The menu: Belfast’s Ox ticked everything in my box

Just weeks ago, The Menu remedied a grave ill of his own contrivance and returned to Belfast after an absence of two decades and more. 

The menu: Belfast’s Ox ticked everything in my box

The lure was not the most popular tourist attraction in Ireland, the shrine to the Belfast-built ‘ship that couldn’t be sunk’, but rather the recently opened Ox Cave wine bar immediately adjacent to it’s Lagan-side sibling, Ox restaurant, where he enjoyed one of the finest meals he has ever had on this island. Proprietors, chef Stephen Toman and sommelier Alain Kerloc’h, first met while working in the Michelin three-starred L’Arpege in Paris, where chef Alain Passard stunned the food world by dropping meat entirely from his menus in 2001. It has since returned but its provenance is strictly monitored, its place in the grand scheme of things infinitely more subservient to the mighty vegetable, just as it is in Ox. The Menu was especially entranced by a succulent hay-baked celeriac with onion and black garlic puree, the class of dish to sway even Hannibal Lecter himself into embracing the epicurean merits of total vegetarianism.

Bites in Bantry

More power to top charcutier Frank Krawczyk’s elbow as his ongoing revival of a previously rather moribund West Cork Slow Food Convivium continues apace with Organico Cooks the Books (Dec 10), in Organico Café, Bantry, where three Irish Dames des Lettres Culinaires, Sally McKenna, Giana Ferguson and Karen Austin, deliver brief talks to an audience wining and dining on bites derived from this Holy Trinity’s respective and very wonderful cookbooks. , or tel. 027 55905 ( )

Tidings of tippling

The Menu, most fond of a drop of the craythur, was intrigued to hear tell of Jameson Caskmates whiskey, limited to just 3,500 bottles. Having loaned the Franciscan Well brewery whiskey casks to age a fine ‘Jameson Stout’, the Midleton-based distillers subsequently retrieved the barrels to season a small batch of their own triple-distilled Jameson Original, an exercise in sustainability, if ever there was one. The resulting ‘drop’, with notes of smoky chocolate and coffee, proved an admirable partner to some Extra Mature Coolea Cheddar ( ). And, in further tidings of tippling, Dublin’s Marker Hotel have teamed up with cider-makers Orpen’s to create a limited edition spiced Winter Cider to be enjoyed hot or cold or as an extremely versatile addition to any cook’s repertoire.  or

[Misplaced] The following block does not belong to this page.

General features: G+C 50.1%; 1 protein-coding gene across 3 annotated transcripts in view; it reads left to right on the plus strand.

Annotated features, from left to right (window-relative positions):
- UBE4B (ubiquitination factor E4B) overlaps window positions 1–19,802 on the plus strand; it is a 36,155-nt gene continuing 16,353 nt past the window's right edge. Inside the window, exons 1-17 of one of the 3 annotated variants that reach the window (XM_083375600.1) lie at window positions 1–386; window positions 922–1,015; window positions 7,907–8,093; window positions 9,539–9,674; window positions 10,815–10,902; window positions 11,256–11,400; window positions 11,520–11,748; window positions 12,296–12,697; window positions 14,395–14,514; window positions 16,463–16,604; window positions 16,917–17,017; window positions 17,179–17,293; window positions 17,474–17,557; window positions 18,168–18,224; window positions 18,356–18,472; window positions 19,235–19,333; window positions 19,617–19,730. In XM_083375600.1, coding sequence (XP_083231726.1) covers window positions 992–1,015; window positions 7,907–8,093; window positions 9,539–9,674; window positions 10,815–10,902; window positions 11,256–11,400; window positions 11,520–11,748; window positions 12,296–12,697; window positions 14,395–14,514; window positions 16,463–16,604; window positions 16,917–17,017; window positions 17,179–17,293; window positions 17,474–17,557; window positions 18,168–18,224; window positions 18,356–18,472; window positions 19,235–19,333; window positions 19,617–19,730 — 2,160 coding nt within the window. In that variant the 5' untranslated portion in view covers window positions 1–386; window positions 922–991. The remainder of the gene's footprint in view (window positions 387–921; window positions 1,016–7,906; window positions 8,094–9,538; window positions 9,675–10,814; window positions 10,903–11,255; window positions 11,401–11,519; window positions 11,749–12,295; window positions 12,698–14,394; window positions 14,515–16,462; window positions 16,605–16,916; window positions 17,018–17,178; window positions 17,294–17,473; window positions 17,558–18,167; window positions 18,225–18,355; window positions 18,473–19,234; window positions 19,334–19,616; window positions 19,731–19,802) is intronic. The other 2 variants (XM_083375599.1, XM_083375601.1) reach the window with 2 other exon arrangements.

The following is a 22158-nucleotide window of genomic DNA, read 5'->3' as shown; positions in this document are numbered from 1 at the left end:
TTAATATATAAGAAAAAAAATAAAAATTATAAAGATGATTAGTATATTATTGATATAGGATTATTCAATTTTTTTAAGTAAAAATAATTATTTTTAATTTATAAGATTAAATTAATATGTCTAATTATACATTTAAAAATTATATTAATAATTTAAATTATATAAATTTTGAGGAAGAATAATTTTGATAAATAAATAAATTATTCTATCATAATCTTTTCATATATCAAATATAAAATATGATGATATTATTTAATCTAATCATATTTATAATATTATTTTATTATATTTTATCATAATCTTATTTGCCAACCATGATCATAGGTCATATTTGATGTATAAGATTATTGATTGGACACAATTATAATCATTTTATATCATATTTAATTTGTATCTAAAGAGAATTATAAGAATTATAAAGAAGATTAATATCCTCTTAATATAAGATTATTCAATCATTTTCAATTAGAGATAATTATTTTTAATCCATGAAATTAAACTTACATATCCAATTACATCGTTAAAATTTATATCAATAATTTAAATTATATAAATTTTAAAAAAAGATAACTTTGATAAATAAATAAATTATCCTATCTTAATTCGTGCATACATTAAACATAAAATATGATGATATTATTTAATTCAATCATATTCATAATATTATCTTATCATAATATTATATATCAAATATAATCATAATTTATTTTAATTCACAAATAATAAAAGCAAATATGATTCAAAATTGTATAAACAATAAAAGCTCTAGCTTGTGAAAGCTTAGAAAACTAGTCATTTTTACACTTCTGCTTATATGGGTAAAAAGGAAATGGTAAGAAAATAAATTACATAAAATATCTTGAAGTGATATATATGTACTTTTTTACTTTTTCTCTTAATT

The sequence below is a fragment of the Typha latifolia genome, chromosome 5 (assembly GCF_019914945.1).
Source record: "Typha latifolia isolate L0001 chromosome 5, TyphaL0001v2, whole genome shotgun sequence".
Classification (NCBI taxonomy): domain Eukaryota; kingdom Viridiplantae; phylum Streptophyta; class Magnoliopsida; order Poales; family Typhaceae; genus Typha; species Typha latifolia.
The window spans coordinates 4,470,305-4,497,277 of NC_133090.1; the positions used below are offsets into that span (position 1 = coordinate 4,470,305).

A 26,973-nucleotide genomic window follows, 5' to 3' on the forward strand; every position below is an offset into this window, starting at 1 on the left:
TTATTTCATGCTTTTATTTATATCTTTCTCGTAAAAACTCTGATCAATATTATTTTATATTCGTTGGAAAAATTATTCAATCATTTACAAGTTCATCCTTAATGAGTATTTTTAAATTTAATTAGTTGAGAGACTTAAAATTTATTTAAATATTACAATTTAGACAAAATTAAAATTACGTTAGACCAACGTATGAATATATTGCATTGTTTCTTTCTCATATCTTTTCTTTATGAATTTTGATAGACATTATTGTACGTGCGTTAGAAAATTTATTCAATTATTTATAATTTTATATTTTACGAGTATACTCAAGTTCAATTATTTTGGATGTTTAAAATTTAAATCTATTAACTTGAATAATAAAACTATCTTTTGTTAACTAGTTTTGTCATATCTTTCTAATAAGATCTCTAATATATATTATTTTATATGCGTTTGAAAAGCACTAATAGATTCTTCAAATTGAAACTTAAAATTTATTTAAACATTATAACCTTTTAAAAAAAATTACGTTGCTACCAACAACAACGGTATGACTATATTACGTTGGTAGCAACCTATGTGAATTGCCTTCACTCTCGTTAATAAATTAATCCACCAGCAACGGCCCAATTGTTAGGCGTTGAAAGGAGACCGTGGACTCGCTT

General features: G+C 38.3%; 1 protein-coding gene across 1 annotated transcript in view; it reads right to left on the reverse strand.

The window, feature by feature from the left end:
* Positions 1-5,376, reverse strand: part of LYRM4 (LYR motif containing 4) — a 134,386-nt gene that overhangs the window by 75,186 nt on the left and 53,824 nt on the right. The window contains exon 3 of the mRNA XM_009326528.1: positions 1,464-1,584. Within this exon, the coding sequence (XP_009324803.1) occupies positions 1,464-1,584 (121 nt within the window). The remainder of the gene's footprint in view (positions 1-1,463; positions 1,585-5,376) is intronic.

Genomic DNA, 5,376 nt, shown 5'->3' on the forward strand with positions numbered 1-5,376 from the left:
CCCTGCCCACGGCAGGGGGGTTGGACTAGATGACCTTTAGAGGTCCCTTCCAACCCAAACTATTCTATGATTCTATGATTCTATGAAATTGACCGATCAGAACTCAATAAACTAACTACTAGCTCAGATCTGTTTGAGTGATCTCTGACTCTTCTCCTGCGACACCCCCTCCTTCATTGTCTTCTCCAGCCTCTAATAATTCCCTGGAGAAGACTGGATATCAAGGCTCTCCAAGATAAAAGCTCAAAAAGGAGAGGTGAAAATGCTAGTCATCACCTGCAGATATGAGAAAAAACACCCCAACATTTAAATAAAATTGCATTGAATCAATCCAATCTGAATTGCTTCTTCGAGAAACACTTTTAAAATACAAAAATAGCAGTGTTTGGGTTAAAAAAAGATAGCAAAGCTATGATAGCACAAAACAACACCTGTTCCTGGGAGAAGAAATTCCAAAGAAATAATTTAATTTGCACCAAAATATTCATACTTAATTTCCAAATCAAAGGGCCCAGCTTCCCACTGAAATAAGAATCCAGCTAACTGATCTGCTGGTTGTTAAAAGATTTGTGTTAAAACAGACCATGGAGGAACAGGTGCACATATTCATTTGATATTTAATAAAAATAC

The Menu’s dentures are not without sweet spots and he has been known, on occasion, to unleash his sybaritic self on a plateful of sinful treats but his preference will always be for good food that combines ‘delicious’ and ‘nutritious’ in equal measure. Note, however, the ‘equal’, for he holds little truck with certain ‘healthy’ options, grim and grueling concoctions conceding nothing to taste save a heavy sprinkling of penance. For example, he has encountered more than a few granolas or mueslis very guilty of same, moisture-leeching gobfuls requiring an eternity to force down the gullet. Lucy’s Granola from O’Donnell’s Bakery is a most honourable exception. The astute hand that assembled this excellent and extensive mix of roasted seeds, grains and nuts employs a sublime alchemy when it comes to sweetening, a perfectly judged blend of vanilla, honey, coconut, mixed spice and a smidgeon of brown sugar.

BEER OF THE WEEK by Lesile Williams

Blackstairs Brewing Ruby Red IPA, 5% ABV, 500ml - €3.19

Stockists: Bradleys, No. 21, Matsons, Ardkeen, Petitts SuperValu Wexford, Greenacres,, Baggot St. Wines

Blackstairs Brewing are brewing under contract but plan to open their brewery in Wexford, the Model County, in 2015. Ruby Red IPA is their first release and promises very good things to come.

Dark red colour, lively fruity hop aromas and a smoky rich rounded palate with a distinct spicy character on the finish. There is eatin’ and drinkin’ in this and I suspect it would go very well with a winter stew or perhaps a rich lamb curry.

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